If you want to get technical, Weezer have released(/re-released) a total of 3 albums in 2010. If you want to get even more technical, Weezer have released(/re-released) those 3 albums within a 3 month span. Is this too much in the way of material? Hardcore Weezer fans might not think so, but really what all this material does is roll up into one massive bunch where confusion runs rampant and it’s difficult to focus on a singluar release. In other words, if you really liked “Hurley”, you may not have noticed that “Pinkerton” was re-released with 25 extra tracks attached, or that the band also put out a rarities collection in the form of “Death to False Metal”. Of course that’s also assuming your average Weezer fan could ignore the cash bait of a deluxe edition reissue of one of the band’s two greatest records. So really it’s “Death to False Metal” that suffers most, in particular because it’s an odds-and-ends collection rather than something brand new or at least previously great. Still, the 10-track record does contain a host of songs that have never been released in any official format beforehand, and bear dates of creation back to the late 90s and early 00s when they were still making relatively good music. Chances are most if not all of the record is new to you, and though it’s easy to imagine so, this is less a case of throwing music out there just for the sake of it and more a case of carefully piecing together a set of songs that work well together to give fans a gift of material that was good, but didn’t make final albums for one reason or another.
You’ve got to imagine that there’s a collection of really terrible Weezer songs out there that the band is smartly refusing to release. To put it another way, “Death to False Metal” doesn’t have much in the way of cringe-worthy music on it, and were it not touted as being a collection of unreleased material, the band could have called it a brand new record and gotten away with it. Plenty of bands have taken years upon years and released album upon album before some of their songs finally see completion. Though portions of this Weezer record were re-recorded to assist in fidelity purposes, everything was pretty much in completed form already when the decision was made to release it. That doesn’t mean there’s not a little bit of demo-like fuzz on a couple of the songs, but compared to the two albums’ worth or Rivers Cuomo “Alone” demos or even some of the studio outtakes on the deluxe edition of “Pinkerton”, there’s definitely a higher clarity of both audio and vision when it comes to “Death to False Metal”.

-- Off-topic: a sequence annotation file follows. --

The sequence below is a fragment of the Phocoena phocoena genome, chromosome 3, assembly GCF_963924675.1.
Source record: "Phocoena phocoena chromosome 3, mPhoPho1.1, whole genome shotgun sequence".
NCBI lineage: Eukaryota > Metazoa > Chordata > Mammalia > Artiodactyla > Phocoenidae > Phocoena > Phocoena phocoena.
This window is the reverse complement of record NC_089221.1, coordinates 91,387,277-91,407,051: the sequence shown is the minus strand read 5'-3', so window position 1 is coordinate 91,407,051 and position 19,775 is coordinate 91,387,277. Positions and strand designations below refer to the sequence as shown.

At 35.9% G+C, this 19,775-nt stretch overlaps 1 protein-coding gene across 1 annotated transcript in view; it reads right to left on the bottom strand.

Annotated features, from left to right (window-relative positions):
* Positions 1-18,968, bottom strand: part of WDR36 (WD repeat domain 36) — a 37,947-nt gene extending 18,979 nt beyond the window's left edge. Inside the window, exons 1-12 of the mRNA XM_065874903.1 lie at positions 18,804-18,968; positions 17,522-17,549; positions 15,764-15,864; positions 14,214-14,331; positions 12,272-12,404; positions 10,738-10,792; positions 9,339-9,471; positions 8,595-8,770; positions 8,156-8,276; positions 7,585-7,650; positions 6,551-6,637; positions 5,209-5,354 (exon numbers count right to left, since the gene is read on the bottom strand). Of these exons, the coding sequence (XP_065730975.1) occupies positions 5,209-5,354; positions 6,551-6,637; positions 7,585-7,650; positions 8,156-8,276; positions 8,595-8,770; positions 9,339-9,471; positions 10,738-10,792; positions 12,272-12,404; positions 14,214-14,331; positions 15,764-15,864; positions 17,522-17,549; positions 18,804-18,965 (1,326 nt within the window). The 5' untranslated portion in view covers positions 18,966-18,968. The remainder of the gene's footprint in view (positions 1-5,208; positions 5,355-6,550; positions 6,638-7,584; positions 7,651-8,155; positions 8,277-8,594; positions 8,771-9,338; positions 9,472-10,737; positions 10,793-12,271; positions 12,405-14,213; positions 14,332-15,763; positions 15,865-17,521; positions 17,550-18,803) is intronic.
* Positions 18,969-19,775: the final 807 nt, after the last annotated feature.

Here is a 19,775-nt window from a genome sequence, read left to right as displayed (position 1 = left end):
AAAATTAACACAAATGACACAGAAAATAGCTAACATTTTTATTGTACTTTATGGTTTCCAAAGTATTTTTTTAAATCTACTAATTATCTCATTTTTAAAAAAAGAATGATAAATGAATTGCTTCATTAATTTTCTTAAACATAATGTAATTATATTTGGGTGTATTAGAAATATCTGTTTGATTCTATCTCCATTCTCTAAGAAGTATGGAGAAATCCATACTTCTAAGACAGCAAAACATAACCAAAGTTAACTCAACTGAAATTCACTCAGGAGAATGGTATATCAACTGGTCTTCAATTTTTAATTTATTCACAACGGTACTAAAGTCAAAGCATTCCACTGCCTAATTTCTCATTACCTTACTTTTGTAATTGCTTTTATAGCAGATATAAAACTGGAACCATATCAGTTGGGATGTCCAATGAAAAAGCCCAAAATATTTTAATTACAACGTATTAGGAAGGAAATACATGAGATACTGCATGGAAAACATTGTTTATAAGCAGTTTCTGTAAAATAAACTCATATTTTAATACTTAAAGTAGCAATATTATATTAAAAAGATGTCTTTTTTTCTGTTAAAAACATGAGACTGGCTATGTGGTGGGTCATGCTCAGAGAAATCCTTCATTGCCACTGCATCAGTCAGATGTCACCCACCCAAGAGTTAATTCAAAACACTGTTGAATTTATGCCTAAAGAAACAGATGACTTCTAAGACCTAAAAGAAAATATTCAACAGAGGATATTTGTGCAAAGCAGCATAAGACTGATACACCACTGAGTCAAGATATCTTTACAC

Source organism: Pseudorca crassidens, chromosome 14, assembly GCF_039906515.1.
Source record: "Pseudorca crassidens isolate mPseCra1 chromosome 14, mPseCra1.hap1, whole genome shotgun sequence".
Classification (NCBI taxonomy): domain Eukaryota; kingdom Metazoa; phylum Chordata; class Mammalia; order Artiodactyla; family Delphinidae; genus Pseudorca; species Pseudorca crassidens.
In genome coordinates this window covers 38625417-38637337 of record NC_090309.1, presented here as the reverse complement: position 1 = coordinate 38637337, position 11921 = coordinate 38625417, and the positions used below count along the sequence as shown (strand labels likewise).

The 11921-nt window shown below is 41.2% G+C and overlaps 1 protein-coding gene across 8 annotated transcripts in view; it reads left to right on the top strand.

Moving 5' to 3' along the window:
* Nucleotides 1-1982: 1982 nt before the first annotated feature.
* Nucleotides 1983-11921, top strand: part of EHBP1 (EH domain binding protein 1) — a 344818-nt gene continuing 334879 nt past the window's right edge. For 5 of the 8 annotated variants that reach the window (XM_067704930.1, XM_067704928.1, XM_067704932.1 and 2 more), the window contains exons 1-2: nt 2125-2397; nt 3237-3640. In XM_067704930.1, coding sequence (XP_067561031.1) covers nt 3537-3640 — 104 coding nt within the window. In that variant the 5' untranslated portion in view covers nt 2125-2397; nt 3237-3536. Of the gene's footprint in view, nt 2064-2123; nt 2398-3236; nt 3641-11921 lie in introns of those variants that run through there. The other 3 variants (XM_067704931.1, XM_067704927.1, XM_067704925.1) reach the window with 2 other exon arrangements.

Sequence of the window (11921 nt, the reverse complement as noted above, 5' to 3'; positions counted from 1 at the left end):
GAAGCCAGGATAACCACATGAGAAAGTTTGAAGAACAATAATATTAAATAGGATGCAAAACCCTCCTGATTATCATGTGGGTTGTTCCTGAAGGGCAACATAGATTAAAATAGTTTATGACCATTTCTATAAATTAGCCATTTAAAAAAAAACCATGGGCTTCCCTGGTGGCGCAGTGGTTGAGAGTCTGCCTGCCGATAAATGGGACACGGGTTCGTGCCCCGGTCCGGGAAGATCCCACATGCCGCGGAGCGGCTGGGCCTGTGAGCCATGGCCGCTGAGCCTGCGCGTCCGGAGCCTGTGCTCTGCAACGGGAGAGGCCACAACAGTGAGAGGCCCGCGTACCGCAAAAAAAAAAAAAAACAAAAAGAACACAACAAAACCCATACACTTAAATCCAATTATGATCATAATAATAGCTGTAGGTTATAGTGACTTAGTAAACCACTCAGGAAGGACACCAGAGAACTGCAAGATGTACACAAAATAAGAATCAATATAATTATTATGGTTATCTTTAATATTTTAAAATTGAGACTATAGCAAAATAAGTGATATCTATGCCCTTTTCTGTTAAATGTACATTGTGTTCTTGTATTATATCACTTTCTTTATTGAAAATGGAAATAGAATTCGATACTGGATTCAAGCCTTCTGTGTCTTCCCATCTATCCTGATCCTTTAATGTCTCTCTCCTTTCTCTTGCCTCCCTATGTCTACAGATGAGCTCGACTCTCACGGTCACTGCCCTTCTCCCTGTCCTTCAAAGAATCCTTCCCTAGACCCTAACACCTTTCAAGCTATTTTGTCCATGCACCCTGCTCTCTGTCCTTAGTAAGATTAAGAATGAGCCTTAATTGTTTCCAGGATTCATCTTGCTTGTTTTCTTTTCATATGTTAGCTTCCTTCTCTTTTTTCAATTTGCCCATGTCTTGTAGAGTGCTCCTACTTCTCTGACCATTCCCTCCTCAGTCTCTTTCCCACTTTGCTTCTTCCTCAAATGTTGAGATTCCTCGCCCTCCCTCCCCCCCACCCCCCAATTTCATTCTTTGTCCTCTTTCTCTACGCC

Anyone looking for some magical unearthed gem or perhaps thinks that Weezer has been holding their best music back from us is bound for just a shade of disappointment. Virtually all of “Death to False Metal” echoes a lot of what Weezer is doing currently, even if “Hurley” was a better album than most of us had a right to expect. Somewhere around the release of “The Red Album”, I half-assedly resigned the idea that Weezer would ever do anything truly worthwhile again, choosing instead to write mindlessly fun melodies that were easy to sing along to. In other words, they stopped challenging themselves. If you come in looking for that fun version of the band, they’re more than willing to deliver. Though there are some stylistic variations, moving from straight rock songs to ballads to heavier, angrier material, most of the songs on “Death to False Metal” follow the same format: inconsequential verse to anthemic chorus to inconsequential verse. The verses are only a means to an end, basically, as the hooks dig in and stick in your mind each time a chorus rolls around, and boy do they roll around often.